EDB’s Postgres Distributed 5.0 boosts availability, performance

Database-as-a-service provider EnterpriseDB (EDB) has released the next generation of its popular distributed open-source PostgreSQL database, dubbed EDB Postgres Distributed 5.0, designed to offer high availability, optimized performance and protection against data loss.

In contrast to its PostgreSQL14 offering, EDB’s Postgres Distributed 5.0 (PGD 5.0) offers a distributed architecture along with features such as logical replication.

In PGD 5.0 architecture, a node or database is a member of at least one node or database group and the most basic system would have a single node group for an entire cluster.

“Each node (database) participating in a PGD group both receives changes from other members and can be written to directly by the user,” the company said in a blog post.

“This is distinct from hot or warm standby, where only one master server accepts writes, and all the other nodes are standbys that replicate either from the master or from another standby,” the company added.

In order to enable high availability, enterprises can set up a PGD 5.0 system in such a way that each master node or database or server can be protected by one or more standby nodes, the company said.

“The group is the basic building block consisting of 2+ nodes (servers). In a group, each node is in a different availability zone, with dedicated router and backup, giving immediate switchover and high availability. Each group has a dedicated replication set defined on it. If the group loses a node, you can easily repair or replace it by copying an existing node from the group,” the company said.

This means that one node is the target for the main application and the other nodes are in shadow mode, meaning they are performing the read-write replica function.

This architectural setup allows faster performance as the main write function is occurring in one node, the company said, adding that “secondary applications might execute against the shadow nodes, although these are reduced or interrupted if the main application begins using that node.”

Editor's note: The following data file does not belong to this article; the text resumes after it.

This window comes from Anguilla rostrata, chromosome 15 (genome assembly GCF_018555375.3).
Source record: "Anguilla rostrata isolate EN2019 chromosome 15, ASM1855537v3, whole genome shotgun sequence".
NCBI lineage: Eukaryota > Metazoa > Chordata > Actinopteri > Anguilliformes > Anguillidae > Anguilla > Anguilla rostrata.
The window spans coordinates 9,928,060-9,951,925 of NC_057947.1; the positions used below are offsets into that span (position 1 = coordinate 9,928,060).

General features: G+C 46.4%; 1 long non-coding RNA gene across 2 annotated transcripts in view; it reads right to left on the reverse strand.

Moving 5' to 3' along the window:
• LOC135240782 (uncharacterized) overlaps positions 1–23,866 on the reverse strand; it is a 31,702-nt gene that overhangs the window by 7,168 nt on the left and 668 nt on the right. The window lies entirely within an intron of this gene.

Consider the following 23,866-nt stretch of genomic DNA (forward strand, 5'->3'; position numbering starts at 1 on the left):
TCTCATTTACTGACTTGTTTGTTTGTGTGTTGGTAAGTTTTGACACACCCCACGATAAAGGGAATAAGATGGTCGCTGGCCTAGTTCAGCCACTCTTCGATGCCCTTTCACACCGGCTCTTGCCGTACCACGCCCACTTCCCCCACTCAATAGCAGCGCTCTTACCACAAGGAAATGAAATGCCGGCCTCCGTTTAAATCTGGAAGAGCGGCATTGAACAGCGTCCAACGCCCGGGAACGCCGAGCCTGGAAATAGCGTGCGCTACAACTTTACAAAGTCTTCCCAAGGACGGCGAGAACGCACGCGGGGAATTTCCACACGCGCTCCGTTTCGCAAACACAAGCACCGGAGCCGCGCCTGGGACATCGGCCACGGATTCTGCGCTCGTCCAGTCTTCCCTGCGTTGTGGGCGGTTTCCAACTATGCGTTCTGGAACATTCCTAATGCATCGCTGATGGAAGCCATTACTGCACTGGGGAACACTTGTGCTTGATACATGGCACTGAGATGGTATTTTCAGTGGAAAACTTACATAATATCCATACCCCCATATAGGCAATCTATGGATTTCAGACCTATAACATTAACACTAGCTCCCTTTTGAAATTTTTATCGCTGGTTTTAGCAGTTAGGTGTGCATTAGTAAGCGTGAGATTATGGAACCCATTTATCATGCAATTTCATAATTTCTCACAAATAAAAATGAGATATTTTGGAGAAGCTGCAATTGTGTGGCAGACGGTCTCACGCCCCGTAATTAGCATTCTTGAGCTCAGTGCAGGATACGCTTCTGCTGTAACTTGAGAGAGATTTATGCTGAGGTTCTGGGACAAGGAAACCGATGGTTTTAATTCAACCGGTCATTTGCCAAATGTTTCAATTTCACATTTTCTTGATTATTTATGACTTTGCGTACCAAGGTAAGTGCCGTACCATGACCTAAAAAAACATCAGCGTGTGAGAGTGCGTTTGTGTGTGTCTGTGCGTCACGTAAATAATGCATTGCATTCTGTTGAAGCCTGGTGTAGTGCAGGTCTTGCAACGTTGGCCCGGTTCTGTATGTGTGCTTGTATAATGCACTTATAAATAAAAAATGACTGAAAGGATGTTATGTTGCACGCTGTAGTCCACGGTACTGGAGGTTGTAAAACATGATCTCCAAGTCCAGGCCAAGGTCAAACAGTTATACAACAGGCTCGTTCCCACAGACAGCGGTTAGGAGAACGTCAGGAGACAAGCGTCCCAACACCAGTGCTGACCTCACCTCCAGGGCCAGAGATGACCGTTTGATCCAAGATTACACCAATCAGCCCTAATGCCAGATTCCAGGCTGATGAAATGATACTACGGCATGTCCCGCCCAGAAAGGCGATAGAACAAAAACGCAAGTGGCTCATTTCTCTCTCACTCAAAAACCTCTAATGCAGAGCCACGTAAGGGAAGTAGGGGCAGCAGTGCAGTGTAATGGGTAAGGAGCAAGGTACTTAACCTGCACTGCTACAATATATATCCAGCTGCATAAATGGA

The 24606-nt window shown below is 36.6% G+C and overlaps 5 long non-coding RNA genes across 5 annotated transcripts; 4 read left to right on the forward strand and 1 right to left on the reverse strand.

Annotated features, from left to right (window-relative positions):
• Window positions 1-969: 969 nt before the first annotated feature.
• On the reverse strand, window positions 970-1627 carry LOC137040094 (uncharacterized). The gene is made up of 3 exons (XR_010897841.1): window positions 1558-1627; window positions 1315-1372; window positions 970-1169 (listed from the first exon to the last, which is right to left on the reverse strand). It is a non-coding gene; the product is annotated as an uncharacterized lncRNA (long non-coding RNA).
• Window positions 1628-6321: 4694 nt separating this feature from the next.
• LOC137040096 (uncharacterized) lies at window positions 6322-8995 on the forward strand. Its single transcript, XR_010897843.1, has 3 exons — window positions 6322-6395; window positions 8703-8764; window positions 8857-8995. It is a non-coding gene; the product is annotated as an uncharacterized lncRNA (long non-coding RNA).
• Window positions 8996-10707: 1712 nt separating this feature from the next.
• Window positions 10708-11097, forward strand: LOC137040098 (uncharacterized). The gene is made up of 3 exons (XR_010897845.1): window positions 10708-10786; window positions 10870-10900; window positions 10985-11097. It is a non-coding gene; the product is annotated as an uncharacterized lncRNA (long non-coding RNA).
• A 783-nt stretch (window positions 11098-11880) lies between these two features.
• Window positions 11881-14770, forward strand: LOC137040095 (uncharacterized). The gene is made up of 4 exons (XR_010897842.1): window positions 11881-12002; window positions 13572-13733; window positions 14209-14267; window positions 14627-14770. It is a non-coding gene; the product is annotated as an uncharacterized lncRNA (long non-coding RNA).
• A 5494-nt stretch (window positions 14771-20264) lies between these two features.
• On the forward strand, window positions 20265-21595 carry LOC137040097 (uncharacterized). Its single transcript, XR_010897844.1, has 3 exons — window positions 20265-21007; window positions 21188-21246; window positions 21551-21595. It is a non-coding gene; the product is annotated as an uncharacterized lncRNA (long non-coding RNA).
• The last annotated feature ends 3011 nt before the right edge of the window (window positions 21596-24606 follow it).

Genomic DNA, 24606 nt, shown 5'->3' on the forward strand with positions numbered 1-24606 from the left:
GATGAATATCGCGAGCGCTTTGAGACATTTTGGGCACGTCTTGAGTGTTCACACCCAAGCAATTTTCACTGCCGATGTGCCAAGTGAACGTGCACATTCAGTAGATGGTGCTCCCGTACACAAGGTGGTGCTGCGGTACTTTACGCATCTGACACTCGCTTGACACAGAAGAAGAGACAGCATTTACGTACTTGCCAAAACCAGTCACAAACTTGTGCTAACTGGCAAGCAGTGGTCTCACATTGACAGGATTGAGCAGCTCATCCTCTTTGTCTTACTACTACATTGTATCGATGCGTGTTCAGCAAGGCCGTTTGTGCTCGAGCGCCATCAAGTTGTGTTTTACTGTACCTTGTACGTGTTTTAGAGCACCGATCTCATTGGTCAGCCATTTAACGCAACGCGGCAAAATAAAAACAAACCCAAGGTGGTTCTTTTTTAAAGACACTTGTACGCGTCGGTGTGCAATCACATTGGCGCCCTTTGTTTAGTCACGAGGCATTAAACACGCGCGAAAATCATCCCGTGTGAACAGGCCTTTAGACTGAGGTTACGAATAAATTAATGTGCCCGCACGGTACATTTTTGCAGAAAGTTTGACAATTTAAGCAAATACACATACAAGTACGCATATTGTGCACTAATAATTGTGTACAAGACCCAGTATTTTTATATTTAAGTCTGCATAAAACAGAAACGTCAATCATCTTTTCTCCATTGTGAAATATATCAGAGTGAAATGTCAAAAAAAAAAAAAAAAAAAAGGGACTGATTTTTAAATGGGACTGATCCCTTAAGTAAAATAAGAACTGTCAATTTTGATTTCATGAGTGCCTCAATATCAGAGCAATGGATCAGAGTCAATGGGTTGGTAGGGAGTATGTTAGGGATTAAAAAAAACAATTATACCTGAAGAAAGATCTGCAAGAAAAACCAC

“In the future, one node will be elected as the main replicator to other groups, limiting CPU overhead of replication as the cluster grows and minimizing the bandwidth to other groups,” the company said. 

Data protection is key

As enterprises generate an increasing amount of data, downtime of IT infrastructure can cause serious damage to enterprises. In addition, data center breaches are becoming more commonplace and a report from Uptime Institute’s 2022 Outage Analysis Report showed that 80% of data centers have experienced an outage in the past two years.

A separate report from IBM showed that data breaches have become very costly to deal with.

The distributed version of EDB’s object-relational database system, which competes with the likes of Azure’s Cosmos DB with Citius integration, is available as an add-on, dubbed EDB Extreme High Availability, for EDB Enterprise and Standard Plans, the company said.

In addition, EDB said that it will release the distributed version to all its managed database-as-a-service offerings including the Oracle-compatible BigAnimal and the AWS-compatible EDB Postgres Cloud Database Service.  

The company expects to offer a 60-day, self-guided trial for PGD 5.0 soon. The distributed version supports PostgreSQL, EDB Postgres Extended Server and EDB Postgres Advanced Server along with other version combinations.

Copyright © 2023 IDG Communications, Inc.

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